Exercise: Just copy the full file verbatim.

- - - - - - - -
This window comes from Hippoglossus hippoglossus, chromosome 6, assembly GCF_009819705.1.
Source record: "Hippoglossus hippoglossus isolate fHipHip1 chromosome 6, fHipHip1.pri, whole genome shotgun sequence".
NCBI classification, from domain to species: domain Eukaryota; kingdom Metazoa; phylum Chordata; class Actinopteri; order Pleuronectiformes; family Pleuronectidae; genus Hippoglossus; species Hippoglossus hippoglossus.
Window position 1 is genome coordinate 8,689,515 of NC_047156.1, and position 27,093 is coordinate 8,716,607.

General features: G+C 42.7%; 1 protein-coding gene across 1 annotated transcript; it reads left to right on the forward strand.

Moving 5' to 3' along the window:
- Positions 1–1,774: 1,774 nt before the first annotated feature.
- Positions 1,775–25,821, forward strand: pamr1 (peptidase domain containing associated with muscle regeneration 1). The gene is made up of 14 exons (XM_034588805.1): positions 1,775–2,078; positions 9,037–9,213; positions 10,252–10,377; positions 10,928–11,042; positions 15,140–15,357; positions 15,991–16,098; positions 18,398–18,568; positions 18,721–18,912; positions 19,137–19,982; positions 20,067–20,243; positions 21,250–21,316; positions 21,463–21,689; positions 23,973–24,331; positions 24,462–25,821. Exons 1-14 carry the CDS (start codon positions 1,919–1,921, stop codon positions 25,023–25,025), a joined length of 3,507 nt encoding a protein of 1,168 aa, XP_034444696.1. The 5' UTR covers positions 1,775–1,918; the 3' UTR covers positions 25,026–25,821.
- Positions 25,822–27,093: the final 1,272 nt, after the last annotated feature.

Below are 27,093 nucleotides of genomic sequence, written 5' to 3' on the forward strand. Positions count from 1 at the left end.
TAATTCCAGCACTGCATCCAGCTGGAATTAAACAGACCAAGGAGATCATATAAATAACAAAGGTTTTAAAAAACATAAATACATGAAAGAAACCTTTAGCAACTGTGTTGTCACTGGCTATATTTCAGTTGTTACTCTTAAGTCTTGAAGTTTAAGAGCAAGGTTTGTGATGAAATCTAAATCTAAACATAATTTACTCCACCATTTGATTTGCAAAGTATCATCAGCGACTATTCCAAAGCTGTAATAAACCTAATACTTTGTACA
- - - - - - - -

This window comes from Hippoglossus hippoglossus, chromosome 6, assembly GCF_009819705.1.
Source record: "Hippoglossus hippoglossus isolate fHipHip1 chromosome 6, fHipHip1.pri, whole genome shotgun sequence".
NCBI classification, from domain to species: domain Eukaryota; kingdom Metazoa; phylum Chordata; class Actinopteri; order Pleuronectiformes; family Pleuronectidae; genus Hippoglossus; species Hippoglossus hippoglossus.
Window position 1 is genome coordinate 8,689,515 of NC_047156.1, and position 27,093 is coordinate 8,716,607.

General features: G+C 42.7%; 1 protein-coding gene across 1 annotated transcript; it reads left to right on the forward strand.

Moving 5' to 3' along the window:
- Positions 1–1,774: 1,774 nt before the first annotated feature.
- Positions 1,775–25,821, forward strand: pamr1 (peptidase domain containing associated with muscle regeneration 1). The gene is made up of 14 exons (XM_034588805.1): positions 1,775–2,078; positions 9,037–9,213; positions 10,252–10,377; positions 10,928–11,042; positions 15,140–15,357; positions 15,991–16,098; positions 18,398–18,568; positions 18,721–18,912; positions 19,137–19,982; positions 20,067–20,243; positions 21,250–21,316; positions 21,463–21,689; positions 23,973–24,331; positions 24,462–25,821. Exons 1-14 carry the CDS (start codon positions 1,919–1,921, stop codon positions 25,023–25,025), a joined length of 3,507 nt encoding a protein of 1,168 aa, XP_034444696.1. The 5' UTR covers positions 1,775–1,918; the 3' UTR covers positions 25,026–25,821.
- Positions 25,822–27,093: the final 1,272 nt, after the last annotated feature.

Below are 27,093 nucleotides of genomic sequence, written 5' to 3' on the forward strand. Positions count from 1 at the left end.
TAATTCCAGCACTGCATCCAGCTGGAATTAAACAGACCAAGGAGATCATATAAATAACAAAGGTTTTAAAAAACATAAATACATGAAAGAAACCTTTAGCAACTGTGTTGTCACTGGCTATATTTCAGTTGTTACTCTTAAGTCTTGAAGTTTAAGAGCAAGGTTTGTGATGAAATCTAAATCTAAACATAATTTACTCCACCATTTGATTTGCAAAGTATCATCAGCGACTATTCCAAAGCTGTAATAAACCTAATACTTTGTACA